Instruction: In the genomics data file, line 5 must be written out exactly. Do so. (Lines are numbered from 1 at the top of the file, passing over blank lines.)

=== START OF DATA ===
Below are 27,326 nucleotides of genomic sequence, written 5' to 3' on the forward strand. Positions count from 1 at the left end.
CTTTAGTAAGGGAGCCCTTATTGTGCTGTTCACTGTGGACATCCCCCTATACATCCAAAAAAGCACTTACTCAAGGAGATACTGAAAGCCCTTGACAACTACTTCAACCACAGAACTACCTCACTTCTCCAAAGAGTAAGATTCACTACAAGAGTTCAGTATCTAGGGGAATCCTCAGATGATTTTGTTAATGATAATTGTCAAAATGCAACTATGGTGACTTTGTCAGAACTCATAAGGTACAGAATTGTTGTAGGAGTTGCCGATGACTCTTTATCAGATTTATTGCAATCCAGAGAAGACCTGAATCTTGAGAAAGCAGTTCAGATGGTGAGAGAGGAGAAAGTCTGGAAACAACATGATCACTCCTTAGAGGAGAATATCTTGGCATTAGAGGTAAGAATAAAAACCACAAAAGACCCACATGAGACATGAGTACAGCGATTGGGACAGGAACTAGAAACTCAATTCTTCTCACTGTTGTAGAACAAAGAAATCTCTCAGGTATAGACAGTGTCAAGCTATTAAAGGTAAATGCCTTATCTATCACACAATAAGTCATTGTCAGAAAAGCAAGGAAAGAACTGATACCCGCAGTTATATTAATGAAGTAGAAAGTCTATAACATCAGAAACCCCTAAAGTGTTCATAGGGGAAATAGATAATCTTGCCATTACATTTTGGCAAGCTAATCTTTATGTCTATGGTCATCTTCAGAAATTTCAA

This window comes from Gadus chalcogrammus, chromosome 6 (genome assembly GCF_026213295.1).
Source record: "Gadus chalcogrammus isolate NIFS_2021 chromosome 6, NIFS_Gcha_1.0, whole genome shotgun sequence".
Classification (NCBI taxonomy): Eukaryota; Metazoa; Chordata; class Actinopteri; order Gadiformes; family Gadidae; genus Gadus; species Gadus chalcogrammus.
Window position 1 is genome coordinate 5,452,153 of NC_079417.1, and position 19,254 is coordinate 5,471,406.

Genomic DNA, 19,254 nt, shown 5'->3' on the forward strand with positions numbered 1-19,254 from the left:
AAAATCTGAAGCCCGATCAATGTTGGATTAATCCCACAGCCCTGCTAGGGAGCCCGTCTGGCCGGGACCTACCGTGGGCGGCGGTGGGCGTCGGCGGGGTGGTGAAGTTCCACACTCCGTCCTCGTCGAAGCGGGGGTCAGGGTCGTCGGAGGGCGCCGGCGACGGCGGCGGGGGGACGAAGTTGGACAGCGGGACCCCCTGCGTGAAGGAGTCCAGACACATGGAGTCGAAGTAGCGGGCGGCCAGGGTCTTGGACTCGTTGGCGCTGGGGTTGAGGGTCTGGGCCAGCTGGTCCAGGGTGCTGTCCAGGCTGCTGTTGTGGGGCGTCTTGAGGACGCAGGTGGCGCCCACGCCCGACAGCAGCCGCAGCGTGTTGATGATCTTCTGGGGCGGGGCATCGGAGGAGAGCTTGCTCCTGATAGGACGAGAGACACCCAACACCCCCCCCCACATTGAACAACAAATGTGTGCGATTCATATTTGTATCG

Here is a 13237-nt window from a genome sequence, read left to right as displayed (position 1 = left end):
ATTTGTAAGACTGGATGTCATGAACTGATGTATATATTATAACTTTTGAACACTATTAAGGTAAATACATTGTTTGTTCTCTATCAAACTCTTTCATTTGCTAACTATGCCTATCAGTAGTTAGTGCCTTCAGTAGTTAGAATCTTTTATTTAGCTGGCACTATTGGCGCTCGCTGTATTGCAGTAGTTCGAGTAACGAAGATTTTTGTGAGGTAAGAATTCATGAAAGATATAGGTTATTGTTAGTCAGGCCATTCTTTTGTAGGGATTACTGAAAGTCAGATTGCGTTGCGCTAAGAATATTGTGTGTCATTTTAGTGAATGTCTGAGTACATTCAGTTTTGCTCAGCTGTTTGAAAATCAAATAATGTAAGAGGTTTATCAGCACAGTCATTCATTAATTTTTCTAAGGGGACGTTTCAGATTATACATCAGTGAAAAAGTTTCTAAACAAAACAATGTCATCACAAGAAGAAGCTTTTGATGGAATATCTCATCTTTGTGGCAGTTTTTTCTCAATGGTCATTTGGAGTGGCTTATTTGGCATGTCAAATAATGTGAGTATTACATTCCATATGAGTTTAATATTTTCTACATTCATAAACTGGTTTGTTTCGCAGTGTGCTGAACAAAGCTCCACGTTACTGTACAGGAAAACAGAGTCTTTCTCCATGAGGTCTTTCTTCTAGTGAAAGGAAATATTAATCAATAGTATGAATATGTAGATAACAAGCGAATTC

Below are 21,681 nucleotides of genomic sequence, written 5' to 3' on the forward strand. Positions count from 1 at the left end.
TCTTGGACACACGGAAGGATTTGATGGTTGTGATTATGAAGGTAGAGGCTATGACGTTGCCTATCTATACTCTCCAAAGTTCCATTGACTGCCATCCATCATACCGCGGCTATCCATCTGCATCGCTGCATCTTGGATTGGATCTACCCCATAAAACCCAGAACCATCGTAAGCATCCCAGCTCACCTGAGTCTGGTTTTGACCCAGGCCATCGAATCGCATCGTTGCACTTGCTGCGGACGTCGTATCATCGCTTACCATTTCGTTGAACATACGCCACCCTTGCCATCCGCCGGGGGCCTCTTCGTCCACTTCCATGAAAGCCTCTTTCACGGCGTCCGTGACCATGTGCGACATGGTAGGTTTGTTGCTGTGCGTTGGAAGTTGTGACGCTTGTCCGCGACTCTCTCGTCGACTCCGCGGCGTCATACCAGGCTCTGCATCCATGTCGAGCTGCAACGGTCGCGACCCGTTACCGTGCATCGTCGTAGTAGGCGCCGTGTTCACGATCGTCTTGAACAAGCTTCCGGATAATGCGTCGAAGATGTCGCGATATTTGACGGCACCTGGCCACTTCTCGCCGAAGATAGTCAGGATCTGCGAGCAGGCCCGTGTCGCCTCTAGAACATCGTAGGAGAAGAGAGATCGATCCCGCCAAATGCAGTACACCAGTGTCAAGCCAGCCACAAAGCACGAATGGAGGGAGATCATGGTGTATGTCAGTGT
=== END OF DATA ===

Classification (NCBI taxonomy): Eukaryota; Metazoa; Chordata; class Actinopteri; order Gadiformes; family Gadidae; genus Gadus; species Gadus chalcogrammus.